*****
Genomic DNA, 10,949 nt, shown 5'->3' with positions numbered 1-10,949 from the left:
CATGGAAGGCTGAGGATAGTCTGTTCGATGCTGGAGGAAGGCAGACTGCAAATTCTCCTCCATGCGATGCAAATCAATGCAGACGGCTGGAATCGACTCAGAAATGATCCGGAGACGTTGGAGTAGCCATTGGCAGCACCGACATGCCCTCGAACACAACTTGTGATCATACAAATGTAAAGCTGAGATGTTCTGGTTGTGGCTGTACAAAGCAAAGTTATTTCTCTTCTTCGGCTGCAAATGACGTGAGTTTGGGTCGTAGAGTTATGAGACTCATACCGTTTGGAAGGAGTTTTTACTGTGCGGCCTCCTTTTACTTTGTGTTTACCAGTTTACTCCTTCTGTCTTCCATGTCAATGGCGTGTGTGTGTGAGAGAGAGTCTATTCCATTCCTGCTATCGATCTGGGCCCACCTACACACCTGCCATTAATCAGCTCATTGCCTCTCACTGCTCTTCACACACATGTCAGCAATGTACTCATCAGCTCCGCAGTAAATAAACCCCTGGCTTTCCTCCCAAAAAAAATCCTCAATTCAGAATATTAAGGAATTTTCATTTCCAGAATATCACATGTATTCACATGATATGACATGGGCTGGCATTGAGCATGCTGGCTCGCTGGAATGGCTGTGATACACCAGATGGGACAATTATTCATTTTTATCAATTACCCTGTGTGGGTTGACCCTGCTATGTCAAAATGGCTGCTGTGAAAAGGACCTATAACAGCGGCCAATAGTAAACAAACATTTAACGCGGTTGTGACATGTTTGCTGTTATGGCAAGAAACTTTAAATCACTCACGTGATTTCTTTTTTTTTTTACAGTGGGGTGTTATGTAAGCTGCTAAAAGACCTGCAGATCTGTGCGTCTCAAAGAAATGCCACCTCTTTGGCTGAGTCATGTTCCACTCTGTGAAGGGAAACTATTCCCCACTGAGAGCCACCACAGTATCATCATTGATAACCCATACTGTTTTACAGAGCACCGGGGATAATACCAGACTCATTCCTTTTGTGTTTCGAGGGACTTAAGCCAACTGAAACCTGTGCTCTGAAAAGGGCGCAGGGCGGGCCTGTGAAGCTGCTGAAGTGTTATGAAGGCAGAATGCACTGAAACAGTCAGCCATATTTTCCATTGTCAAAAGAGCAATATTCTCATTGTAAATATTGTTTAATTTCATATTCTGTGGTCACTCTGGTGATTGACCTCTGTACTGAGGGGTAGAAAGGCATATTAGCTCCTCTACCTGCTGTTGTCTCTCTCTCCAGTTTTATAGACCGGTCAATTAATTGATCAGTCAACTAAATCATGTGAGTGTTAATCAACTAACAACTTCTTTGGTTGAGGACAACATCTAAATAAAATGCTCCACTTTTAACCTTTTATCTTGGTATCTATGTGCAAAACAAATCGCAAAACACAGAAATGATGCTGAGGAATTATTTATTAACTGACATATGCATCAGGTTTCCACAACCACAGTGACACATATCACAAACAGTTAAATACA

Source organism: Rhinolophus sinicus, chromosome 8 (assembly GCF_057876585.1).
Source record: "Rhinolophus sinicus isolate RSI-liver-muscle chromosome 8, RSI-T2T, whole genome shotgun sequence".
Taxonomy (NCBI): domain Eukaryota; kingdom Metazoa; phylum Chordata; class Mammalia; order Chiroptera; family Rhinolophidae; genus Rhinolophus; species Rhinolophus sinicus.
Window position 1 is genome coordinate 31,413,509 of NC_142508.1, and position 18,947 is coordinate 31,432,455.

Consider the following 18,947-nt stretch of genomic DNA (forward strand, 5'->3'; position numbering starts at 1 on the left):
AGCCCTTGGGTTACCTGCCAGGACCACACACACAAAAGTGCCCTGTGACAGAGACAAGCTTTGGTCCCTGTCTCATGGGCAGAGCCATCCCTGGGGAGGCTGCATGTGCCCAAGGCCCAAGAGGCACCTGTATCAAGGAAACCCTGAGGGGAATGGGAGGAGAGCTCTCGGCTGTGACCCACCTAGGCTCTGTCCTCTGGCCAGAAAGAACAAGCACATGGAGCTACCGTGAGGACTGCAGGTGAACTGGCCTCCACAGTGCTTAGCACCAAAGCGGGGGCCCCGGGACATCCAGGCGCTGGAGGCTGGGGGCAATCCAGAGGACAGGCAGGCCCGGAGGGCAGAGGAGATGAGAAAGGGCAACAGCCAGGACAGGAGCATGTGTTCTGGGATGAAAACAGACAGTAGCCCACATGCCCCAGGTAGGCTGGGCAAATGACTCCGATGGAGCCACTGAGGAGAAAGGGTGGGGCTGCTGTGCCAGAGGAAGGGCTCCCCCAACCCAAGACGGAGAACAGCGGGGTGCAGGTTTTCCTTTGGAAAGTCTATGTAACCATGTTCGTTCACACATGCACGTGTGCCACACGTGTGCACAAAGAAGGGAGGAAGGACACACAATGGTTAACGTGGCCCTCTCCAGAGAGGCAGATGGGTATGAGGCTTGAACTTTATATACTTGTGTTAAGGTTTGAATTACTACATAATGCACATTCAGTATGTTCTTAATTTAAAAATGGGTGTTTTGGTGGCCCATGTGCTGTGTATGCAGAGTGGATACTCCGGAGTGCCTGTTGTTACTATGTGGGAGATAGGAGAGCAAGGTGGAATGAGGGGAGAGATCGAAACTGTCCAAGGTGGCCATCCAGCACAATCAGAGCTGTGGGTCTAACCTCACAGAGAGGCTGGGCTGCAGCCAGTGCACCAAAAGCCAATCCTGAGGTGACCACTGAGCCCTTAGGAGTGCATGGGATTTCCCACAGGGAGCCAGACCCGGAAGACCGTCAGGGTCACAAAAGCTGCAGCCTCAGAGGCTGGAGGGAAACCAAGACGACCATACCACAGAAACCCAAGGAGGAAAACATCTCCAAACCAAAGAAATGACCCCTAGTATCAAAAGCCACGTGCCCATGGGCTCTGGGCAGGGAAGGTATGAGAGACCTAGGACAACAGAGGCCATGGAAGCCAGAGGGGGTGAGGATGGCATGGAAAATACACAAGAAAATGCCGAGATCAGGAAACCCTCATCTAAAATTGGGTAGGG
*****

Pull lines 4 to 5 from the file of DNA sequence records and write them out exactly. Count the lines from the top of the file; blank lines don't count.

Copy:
Source record: "Rhinolophus sinicus isolate RSI-liver-muscle chromosome 8, RSI-T2T, whole genome shotgun sequence".
Taxonomy (NCBI): domain Eukaryota; kingdom Metazoa; phylum Chordata; class Mammalia; order Chiroptera; family Rhinolophidae; genus Rhinolophus; species Rhinolophus sinicus.